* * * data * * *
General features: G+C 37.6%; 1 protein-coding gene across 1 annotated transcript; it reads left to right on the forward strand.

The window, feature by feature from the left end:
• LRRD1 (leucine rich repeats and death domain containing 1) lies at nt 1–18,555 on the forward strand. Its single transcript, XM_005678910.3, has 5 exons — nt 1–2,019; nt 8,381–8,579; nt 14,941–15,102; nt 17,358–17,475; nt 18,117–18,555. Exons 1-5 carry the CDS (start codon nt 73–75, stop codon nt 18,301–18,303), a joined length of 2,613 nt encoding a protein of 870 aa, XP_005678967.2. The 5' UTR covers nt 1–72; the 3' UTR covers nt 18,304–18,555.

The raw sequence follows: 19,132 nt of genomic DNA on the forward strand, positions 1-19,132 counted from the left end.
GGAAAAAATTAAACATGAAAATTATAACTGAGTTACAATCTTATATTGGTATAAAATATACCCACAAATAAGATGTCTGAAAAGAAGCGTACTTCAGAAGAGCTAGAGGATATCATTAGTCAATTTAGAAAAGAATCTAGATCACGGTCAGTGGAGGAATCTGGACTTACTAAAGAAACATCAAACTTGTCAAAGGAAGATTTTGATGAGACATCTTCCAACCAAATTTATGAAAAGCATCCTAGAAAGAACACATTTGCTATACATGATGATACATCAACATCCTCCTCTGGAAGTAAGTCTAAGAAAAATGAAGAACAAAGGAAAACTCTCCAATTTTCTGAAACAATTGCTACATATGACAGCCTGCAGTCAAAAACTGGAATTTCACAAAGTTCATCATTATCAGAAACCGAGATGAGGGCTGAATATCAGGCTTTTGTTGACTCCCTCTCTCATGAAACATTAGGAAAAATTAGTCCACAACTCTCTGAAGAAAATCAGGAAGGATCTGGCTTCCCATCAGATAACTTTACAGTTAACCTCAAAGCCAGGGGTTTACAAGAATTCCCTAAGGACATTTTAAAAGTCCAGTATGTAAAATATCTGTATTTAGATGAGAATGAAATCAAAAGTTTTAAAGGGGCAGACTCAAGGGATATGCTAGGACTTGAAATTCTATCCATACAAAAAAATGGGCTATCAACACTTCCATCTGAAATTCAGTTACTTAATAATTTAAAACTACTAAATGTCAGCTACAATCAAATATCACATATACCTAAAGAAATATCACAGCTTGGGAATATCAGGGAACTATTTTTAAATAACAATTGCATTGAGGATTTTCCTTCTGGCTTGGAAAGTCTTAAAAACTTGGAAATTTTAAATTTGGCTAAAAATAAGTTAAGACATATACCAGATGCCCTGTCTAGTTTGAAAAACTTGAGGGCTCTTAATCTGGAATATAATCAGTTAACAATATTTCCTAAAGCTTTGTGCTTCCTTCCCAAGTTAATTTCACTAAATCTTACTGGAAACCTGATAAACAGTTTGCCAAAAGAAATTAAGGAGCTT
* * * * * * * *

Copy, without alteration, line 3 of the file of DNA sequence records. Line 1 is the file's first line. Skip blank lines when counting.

• LRRD1 (leucine rich repeats and death domain containing 1) lies at nt 1–18,555 on the forward strand. Its single transcript, XM_005678910.3, has 5 exons — nt 1–2,019; nt 8,381–8,579; nt 14,941–15,102; nt 17,358–17,475; nt 18,117–18,555. Exons 1-5 carry the CDS (start codon nt 73–75, stop codon nt 18,301–18,303), a joined length of 2,613 nt encoding a protein of 870 aa, XP_005678967.2. The 5' UTR covers nt 1–72; the 3' UTR covers nt 18,304–18,555.